Fusion of Hydrogen into Helium 4 1 H (protons) 4 He This reaction powers all main-sequence stars. The more massive the star, the more pressure at its center and therefore the faster the reaction occurs.
Sizes of Main-Sequence Stars Should be white, not green! Hottest stars are actually somewhat larger Reds are greatly exaggerated!
Main Sequence Lifetimes (predicted) Mass (suns) Surface temp (K) Luminosity (suns) Lifetime (years) 2535,00080,0003 million 1530,00010,00015 million 311,00060500 million 1.57,00053 billion 1.06,000110 billion 0.755,0000.515 billion 0.504,0000.03200 billion
What happens when the core of a star runs out of hydrogen? With no energy source, the core of the star resumes its collapse… As it collapses, gravitational energy is again converted to thermal energy… This heat allows fusion to occur in a shell of material surrounding the core… Due to the higher central temperature, the star’s luminosity is greater than before… This increased energy production causes the outer part of the star to expand and cool (counterintuitive!)… We now have a very large, cool, luminous star: a “red giant”!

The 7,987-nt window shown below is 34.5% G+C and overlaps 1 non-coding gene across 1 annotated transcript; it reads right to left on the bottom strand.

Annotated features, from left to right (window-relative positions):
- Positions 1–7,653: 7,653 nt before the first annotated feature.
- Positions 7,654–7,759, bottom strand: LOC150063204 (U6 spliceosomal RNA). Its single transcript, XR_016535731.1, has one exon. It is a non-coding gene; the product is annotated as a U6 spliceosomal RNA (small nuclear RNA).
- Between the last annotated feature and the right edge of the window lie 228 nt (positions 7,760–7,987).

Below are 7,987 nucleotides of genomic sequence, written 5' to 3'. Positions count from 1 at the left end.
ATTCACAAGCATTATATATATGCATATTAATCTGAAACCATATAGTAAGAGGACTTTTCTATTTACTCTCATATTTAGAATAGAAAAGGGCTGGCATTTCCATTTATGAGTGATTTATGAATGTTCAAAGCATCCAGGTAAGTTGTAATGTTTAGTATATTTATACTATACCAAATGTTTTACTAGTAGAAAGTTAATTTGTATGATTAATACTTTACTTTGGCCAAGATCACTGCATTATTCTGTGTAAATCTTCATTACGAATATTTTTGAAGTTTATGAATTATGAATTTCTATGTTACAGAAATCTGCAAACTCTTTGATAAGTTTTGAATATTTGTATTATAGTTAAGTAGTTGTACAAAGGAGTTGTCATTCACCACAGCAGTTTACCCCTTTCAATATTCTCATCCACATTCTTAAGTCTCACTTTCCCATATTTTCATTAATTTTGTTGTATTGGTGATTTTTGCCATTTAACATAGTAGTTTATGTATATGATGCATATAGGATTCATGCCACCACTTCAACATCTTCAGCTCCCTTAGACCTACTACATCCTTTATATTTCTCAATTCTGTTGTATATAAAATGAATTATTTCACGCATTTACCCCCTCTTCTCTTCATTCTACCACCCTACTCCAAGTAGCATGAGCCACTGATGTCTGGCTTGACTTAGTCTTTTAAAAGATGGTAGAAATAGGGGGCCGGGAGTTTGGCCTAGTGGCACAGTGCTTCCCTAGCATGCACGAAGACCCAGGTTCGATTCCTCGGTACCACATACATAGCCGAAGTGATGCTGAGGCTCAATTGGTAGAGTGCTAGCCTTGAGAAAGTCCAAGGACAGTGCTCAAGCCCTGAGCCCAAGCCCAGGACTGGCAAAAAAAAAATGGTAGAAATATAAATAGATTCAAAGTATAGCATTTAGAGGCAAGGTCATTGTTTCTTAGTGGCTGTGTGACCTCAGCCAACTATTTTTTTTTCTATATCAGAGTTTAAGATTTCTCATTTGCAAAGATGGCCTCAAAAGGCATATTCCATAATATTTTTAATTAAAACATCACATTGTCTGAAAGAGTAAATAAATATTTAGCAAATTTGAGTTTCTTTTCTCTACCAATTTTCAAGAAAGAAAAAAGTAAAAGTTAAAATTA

Fusion of helium into carbon, oxygen 3 He nuclei must merge quickly, since 8 Be is unstable Requires very high temperatures (100 million K) due to greater electrostatic repulsion Produces less energy per kg than hydrogen fusion Can continue in core of a star for about 20% of main- sequence lifetime 16 O 4 He 12 C 4 He
Final stages in the life of a low-mass star Core runs out of helium, again collapses and heats up Helium burning continues (quickly) in a thin, hot shell surrounding the core; hydrogen burning continues in a larger shell Instabilities cause inner temperature to fluctuate, which causes outer layers of star to swell, pulsate Pulsations eject outer layers into space, gradually expanding into a “planetary nebula” Eventually, energy production stops and a very dense “dead” star is left behind: a “white dwarf”
“Planetary” Nebulae Slowly expanding shells of gas, ejected by pulsating stars, still heated by what’s left of the star’s core
White Dwarf Stars “Dead” cores of former stars, no longer burning nuclear fuel, radiating away leftover heat Made mostly of carbon and oxygen nuclei, in a diamond crystal structure (“like a diamond in the sky”) Crushed to incredible density by their own gravity: the mass of the sun but the size of the earth! (Higher-mass white dwarfs are smaller!) Sirius B and Procyon B are nearby examples
H-R Diagram Patterns Luminosity Luminosity = (constant) x (surface area) x (temperature) 4 For a given size, hotter implies brighter. A bright, cool star must be unusually large (“red giant”). A faint, hot star must be unusually small (“white dwarf”).
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